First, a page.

The judicial systems applicable solely to Egyptians are supervised by the ministry of justice, to which has been attached since 1890 a British judicial adviser. Two systems of laws are administered:
- the mehkemehs,
- the Native Tribunals.
The mehkemehs, or courts of the cadis, judge in all matters of personal status, such as marriage, inheritance and guardianship, and are guided in their decisions by the code of laws founded on the Koran. The grand cadi, who must belong to the sect of the Hanifis, sits at Cairo, and is aided by a council of Ulema or learned men. This council consists of the sheikh or religious chief of each of the four orthodox sects, the sheikh of the mosque of Azhar, who is of the sect of the Shafiis, the chief (nakib) of the Sherifs, or descendants of Mahomet, and others. The cadis are chosen from among the students at the Azhar university. (In the same manner, in matters of personal law, Copts and other non-Moslem Egyptians are, in general, subject to the jurisdiction of their own religious chiefs.)
For other than the purposes indicated, the native judicial system, both civil and criminal, was superseded in 1884 by tribunals administering a jurisprudence modelled on that of the French code. It is, in the words of Lord Cromer, in many respects ill adapted to meet the special needs of the country. The system was, on the advice of an Anglo-Indian official (Sir John Scott), modified and simplified in 1891, but its essential character remained unaltered. In 1904, however, more important modifications were introduced. Save on points of law, the right of appeal in criminal cases was abolished, and assize courts, whose judgments were final, established. At the same time the penal code was thoroughly revised, so that the Egyptian judges were for the first time provided with a sound working code. The native courts have both native and foreign judges. There are courts of summary jurisdiction presided over by one judge, central tribunals (or courts of first instance) with three judges, and a court of appeal at Cairo. A committee of judicial surveillance watches the working of the courts of first instance and the summary courts, and endeavours, by letters and discussions, to maintain purity and sound law. There is a procureur-general, who, with other duties, is entrusted with criminal prosecutions. His representatives are attached to each tribunal, and form the parquet under whose orders the police act in bringing criminals to justice. In the markak (district) tribunals, created in 1904 and presided over by magistrates with jurisdiction in cases of misdemeanour, the prosecution is, however, conducted directly by the police. Special Childrens Courts have been established for the trial of juvenile offenders.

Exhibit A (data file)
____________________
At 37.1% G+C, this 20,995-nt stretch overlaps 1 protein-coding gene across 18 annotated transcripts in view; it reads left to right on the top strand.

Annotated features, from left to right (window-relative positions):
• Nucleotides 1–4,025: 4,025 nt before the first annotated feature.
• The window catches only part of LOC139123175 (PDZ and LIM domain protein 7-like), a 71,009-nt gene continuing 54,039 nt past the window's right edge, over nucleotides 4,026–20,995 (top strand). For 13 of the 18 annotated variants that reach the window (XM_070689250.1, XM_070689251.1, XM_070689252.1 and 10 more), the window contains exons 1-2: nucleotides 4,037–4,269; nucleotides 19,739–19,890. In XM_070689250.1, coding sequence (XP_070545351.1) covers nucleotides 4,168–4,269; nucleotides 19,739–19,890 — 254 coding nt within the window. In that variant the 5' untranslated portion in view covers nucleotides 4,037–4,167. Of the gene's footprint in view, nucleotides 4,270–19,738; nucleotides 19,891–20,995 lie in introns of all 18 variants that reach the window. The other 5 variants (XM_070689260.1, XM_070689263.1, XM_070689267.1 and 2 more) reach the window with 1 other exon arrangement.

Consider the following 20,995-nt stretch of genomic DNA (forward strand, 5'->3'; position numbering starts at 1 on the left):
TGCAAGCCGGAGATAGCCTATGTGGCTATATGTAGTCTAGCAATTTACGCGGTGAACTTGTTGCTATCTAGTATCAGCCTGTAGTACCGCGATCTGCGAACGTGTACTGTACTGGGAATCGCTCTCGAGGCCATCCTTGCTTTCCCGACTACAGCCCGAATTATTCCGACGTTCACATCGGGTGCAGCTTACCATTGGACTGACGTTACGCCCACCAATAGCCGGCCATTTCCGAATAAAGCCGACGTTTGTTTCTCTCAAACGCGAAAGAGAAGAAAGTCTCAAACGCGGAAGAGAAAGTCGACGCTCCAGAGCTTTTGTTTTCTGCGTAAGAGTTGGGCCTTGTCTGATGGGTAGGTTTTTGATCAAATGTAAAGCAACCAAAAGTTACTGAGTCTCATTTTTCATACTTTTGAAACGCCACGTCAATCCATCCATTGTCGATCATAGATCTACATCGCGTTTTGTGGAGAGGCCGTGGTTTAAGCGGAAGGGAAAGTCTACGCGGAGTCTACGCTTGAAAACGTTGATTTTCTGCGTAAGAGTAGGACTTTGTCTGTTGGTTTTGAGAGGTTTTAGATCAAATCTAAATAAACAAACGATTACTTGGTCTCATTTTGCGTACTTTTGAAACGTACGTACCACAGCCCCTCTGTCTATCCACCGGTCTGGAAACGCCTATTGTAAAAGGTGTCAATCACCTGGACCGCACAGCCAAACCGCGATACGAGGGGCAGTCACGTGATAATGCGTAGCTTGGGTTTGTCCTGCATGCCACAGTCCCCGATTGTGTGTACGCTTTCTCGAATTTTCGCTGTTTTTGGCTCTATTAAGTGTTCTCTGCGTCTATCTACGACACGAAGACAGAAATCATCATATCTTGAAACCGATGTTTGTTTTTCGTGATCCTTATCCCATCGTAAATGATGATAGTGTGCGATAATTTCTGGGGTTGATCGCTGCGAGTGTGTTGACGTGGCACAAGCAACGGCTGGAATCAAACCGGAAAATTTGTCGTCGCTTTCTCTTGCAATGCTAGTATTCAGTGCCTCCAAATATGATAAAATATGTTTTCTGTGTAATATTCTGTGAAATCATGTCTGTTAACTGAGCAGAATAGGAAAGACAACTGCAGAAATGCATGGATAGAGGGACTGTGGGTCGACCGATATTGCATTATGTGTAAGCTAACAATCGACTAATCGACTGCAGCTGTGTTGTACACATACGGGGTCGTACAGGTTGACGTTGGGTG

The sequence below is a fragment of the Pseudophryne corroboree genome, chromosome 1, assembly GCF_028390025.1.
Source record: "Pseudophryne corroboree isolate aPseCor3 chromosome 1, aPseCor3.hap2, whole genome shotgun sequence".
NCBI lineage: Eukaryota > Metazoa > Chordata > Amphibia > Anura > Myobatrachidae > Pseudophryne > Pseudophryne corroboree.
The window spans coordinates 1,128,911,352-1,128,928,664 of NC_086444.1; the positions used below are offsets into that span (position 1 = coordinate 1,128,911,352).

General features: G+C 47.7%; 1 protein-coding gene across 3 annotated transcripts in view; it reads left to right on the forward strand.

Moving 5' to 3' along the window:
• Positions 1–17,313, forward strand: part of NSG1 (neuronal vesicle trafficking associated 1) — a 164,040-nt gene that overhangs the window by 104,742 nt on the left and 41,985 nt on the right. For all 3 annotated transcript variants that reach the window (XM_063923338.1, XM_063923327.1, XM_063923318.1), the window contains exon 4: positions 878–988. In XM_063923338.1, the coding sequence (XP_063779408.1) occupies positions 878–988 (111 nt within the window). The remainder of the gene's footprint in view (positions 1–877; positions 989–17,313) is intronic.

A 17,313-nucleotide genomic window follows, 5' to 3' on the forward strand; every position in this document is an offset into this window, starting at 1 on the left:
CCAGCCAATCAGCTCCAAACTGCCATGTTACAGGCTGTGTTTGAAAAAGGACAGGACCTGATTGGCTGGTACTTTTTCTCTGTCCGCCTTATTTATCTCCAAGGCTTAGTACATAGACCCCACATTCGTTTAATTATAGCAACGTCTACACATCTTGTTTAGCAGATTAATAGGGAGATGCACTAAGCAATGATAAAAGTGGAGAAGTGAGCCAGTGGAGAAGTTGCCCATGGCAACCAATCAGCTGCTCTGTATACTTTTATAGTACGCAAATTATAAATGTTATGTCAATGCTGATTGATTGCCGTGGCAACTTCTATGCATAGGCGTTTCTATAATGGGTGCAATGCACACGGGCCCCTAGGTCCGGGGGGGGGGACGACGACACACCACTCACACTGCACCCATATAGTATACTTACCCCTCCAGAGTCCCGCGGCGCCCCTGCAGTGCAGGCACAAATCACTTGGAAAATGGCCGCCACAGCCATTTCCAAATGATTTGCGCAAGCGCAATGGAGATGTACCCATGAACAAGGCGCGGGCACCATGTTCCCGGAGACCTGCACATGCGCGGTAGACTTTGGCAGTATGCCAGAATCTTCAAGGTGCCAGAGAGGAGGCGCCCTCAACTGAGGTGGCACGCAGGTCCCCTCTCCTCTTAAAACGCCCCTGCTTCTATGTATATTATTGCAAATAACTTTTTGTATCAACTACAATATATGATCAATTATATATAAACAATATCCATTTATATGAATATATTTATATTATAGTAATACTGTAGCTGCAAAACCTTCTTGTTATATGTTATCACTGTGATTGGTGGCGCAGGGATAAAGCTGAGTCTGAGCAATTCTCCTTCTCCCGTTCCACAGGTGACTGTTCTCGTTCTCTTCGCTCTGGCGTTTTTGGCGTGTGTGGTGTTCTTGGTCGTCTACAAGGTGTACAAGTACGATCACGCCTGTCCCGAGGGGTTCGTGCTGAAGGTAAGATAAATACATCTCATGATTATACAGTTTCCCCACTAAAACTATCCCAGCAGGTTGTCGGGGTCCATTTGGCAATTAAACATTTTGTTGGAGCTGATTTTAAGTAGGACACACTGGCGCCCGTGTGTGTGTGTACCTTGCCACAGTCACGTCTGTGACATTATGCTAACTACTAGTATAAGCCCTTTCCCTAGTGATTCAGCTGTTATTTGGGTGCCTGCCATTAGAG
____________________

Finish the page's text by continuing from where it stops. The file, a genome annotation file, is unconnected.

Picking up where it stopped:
The police service, which has been subject to frequent modification, was in 1895 put under the orders of the ministry of the interior, to which a British adviser and British inspectors are attached. The provincial police is under the direction of the local authorities, the mudirs or governors of provinces, and the mamurs or district officials; to the oindas, or village head-men, who are responsible for the good order of the villages, a limited criminal jurisdiction has been entrusted.
British High Commissioner
- Henry McMahon (₩) (January 9, 1915 - January 1, 1917)
- Reginald Wingate (₩) (January 1, 1917 - October 7, 1919)
- Edmund Allenby (₩) (October 7, 1919 - March 15, 1922)
- Hussein Rushdi (₩) (December 19, 1914 - Apr 12, 1919)
- Umayyad Caliphate
- Abbasid Caliphate
- Fatimid Islamic Caliphate
- Ayyubid dynasty
- Mamluk Sultanate
- Egypt Eyalet
- Ottoman Empire: Khedivate of Egypt (1867-1914)
- United Kingdom: Kingdom of Egypt (1922-1953)
- Republic of Egypt (1953-1958)
- United Arab Republic (1958-1961)
- United Arab Republic: Egypt (1961-1971)
- Federation of Arab Republics (1972-1977)
- Arab Republic of Egypt (From 1971)
- Suez Canal Zone (1936-1956)